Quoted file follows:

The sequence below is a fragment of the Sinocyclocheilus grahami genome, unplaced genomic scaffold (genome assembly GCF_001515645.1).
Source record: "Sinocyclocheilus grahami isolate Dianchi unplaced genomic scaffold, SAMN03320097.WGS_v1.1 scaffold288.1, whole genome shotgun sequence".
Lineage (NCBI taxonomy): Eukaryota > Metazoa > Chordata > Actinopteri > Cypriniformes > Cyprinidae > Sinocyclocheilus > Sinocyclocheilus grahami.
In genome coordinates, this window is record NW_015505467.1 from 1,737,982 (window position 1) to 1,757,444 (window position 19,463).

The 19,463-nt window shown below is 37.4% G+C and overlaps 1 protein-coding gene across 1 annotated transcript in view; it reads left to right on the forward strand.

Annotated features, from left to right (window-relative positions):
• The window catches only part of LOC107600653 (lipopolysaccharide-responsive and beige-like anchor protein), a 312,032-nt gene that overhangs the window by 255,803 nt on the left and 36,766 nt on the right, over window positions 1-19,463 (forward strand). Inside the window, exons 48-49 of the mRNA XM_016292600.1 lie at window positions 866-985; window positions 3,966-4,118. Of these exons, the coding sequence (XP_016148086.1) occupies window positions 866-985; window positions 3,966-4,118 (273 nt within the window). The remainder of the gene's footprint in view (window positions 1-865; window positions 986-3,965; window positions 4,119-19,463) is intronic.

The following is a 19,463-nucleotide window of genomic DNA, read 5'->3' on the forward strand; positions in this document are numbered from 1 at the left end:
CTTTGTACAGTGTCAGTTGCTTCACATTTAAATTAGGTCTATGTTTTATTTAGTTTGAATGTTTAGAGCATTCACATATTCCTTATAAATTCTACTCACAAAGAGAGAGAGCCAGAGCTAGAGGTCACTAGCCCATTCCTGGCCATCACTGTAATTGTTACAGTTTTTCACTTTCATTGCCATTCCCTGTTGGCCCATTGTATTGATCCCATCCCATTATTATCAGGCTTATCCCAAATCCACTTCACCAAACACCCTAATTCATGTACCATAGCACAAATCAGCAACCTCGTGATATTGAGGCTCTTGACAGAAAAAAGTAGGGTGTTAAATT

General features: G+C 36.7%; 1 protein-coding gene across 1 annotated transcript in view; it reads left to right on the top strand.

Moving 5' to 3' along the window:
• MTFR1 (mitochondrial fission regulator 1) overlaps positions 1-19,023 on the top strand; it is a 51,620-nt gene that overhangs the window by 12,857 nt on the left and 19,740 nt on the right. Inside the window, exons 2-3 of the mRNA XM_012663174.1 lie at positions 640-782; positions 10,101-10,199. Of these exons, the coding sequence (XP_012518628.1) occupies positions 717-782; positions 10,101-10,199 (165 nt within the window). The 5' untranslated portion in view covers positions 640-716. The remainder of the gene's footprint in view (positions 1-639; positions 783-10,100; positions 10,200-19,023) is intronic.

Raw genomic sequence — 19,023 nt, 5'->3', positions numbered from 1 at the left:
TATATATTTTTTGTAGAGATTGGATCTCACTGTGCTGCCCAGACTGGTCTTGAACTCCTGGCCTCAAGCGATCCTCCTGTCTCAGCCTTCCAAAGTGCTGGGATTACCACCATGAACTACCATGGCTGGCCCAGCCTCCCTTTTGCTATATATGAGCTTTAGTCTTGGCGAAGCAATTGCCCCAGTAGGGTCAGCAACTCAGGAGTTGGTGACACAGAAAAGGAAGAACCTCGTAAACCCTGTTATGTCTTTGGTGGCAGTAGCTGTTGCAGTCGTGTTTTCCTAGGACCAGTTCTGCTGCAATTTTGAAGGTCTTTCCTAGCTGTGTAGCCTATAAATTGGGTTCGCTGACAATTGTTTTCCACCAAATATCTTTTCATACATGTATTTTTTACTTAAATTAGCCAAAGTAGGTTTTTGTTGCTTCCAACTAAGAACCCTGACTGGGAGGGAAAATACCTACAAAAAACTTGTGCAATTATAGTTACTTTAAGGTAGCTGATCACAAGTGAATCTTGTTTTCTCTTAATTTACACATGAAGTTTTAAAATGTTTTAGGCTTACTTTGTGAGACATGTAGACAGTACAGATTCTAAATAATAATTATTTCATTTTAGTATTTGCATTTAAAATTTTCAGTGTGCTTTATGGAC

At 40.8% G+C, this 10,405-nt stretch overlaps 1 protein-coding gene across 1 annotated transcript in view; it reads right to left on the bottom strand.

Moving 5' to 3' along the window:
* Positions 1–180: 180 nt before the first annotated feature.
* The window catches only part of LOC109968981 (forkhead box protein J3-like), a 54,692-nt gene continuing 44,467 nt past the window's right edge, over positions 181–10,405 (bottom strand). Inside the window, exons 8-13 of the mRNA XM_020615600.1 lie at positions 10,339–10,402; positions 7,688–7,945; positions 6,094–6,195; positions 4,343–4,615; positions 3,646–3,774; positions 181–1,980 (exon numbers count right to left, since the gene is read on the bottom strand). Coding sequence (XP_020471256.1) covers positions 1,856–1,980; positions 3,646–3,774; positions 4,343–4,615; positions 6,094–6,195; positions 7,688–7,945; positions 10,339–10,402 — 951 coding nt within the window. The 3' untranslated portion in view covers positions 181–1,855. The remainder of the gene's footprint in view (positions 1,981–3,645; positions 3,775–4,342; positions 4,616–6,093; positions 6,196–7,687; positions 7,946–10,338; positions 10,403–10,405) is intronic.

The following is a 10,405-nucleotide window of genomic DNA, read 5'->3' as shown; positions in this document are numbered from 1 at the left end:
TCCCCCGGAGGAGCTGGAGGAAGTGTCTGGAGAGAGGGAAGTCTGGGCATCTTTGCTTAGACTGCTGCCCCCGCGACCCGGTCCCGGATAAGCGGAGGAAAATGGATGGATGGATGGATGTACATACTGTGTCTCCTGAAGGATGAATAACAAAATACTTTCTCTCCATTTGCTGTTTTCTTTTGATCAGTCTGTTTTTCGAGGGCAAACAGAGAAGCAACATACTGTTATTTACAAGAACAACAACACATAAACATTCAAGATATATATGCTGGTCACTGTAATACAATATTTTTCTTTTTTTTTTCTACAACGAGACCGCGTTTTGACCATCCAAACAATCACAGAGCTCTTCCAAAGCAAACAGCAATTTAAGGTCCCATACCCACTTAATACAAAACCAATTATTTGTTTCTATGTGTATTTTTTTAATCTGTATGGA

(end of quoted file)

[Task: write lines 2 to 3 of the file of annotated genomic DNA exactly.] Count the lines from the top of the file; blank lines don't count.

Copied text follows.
Source record: "Sinocyclocheilus grahami isolate Dianchi unplaced genomic scaffold, SAMN03320097.WGS_v1.1 scaffold288.1, whole genome shotgun sequence".
Lineage (NCBI taxonomy): Eukaryota > Metazoa > Chordata > Actinopteri > Cypriniformes > Cyprinidae > Sinocyclocheilus > Sinocyclocheilus grahami.